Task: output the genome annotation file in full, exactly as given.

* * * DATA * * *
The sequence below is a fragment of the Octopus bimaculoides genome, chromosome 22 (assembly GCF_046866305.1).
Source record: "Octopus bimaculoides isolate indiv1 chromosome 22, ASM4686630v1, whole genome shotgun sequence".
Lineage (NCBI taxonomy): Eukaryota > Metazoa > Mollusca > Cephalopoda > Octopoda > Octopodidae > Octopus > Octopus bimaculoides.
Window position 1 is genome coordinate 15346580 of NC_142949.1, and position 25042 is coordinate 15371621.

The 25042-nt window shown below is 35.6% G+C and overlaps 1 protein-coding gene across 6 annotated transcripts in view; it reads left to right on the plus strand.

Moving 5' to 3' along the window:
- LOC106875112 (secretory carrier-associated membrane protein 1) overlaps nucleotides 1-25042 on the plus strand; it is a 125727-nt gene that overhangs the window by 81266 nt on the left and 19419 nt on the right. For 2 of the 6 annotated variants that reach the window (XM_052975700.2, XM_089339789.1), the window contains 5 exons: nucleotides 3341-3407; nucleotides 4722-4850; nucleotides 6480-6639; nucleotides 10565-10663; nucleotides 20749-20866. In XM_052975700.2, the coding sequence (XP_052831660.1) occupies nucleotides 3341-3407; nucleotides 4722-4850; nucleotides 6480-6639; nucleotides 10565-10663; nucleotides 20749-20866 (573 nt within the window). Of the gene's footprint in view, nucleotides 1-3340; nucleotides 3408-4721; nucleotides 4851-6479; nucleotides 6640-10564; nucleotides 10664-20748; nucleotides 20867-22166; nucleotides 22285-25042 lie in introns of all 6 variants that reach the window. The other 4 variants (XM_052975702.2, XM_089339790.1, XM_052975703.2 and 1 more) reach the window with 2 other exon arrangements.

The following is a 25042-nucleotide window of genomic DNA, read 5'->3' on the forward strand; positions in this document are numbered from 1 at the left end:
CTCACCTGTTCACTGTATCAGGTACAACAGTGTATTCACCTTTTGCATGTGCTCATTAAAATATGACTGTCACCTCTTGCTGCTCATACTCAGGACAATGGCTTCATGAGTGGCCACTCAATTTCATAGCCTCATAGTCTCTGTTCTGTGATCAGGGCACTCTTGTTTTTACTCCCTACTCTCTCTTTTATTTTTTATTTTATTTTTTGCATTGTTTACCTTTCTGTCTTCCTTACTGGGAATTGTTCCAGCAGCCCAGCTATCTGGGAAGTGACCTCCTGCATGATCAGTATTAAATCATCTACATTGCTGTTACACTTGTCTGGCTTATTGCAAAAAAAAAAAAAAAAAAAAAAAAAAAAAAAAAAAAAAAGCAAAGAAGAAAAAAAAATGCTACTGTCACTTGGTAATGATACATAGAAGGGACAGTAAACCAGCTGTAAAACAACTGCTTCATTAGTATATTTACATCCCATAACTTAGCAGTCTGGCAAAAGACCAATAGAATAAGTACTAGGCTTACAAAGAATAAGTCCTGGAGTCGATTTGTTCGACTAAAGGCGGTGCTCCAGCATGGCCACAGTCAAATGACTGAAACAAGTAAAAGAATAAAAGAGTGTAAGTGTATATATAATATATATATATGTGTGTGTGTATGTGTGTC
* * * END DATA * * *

The sequence below is a fragment of the Octopus bimaculoides genome, chromosome 22 (assembly GCF_046866305.1).
Source record: "Octopus bimaculoides isolate indiv1 chromosome 22, ASM4686630v1, whole genome shotgun sequence".
Lineage (NCBI taxonomy): Eukaryota > Metazoa > Mollusca > Cephalopoda > Octopoda > Octopodidae > Octopus > Octopus bimaculoides.
Window position 1 is genome coordinate 15346580 of NC_142949.1, and position 25042 is coordinate 15371621.

The 25042-nt window shown below is 35.6% G+C and overlaps 1 protein-coding gene across 6 annotated transcripts in view; it reads left to right on the plus strand.

Moving 5' to 3' along the window:
- LOC106875112 (secretory carrier-associated membrane protein 1) overlaps nucleotides 1-25042 on the plus strand; it is a 125727-nt gene that overhangs the window by 81266 nt on the left and 19419 nt on the right. For 2 of the 6 annotated variants that reach the window (XM_052975700.2, XM_089339789.1), the window contains 5 exons: nucleotides 3341-3407; nucleotides 4722-4850; nucleotides 6480-6639; nucleotides 10565-10663; nucleotides 20749-20866. In XM_052975700.2, the coding sequence (XP_052831660.1) occupies nucleotides 3341-3407; nucleotides 4722-4850; nucleotides 6480-6639; nucleotides 10565-10663; nucleotides 20749-20866 (573 nt within the window). Of the gene's footprint in view, nucleotides 1-3340; nucleotides 3408-4721; nucleotides 4851-6479; nucleotides 6640-10564; nucleotides 10664-20748; nucleotides 20867-22166; nucleotides 22285-25042 lie in introns of all 6 variants that reach the window. The other 4 variants (XM_052975702.2, XM_089339790.1, XM_052975703.2 and 1 more) reach the window with 2 other exon arrangements.

The following is a 25042-nucleotide window of genomic DNA, read 5'->3' on the forward strand; positions in this document are numbered from 1 at the left end:
CTCACCTGTTCACTGTATCAGGTACAACAGTGTATTCACCTTTTGCATGTGCTCATTAAAATATGACTGTCACCTCTTGCTGCTCATACTCAGGACAATGGCTTCATGAGTGGCCACTCAATTTCATAGCCTCATAGTCTCTGTTCTGTGATCAGGGCACTCTTGTTTTTACTCCCTACTCTCTCTTTTATTTTTTATTTTATTTTTTGCATTGTTTACCTTTCTGTCTTCCTTACTGGGAATTGTTCCAGCAGCCCAGCTATCTGGGAAGTGACCTCCTGCATGATCAGTATTAAATCATCTACATTGCTGTTACACTTGTCTGGCTTATTGCAAAAAAAAAAAAAAAAAAAAAAAAAAAAAAAAAAAAAAAGCAAAGAAGAAAAAAAAATGCTACTGTCACTTGGTAATGATACATAGAAGGGACAGTAAACCAGCTGTAAAACAACTGCTTCATTAGTATATTTACATCCCATAACTTAGCAGTCTGGCAAAAGACCAATAGAATAAGTACTAGGCTTACAAAGAATAAGTCCTGGAGTCGATTTGTTCGACTAAAGGCGGTGCTCCAGCATGGCCACAGTCAAATGACTGAAACAAGTAAAAGAATAAAAGAGTGTAAGTGTATATATAATATATATATATGTGTGTGTGTATGTGTGTC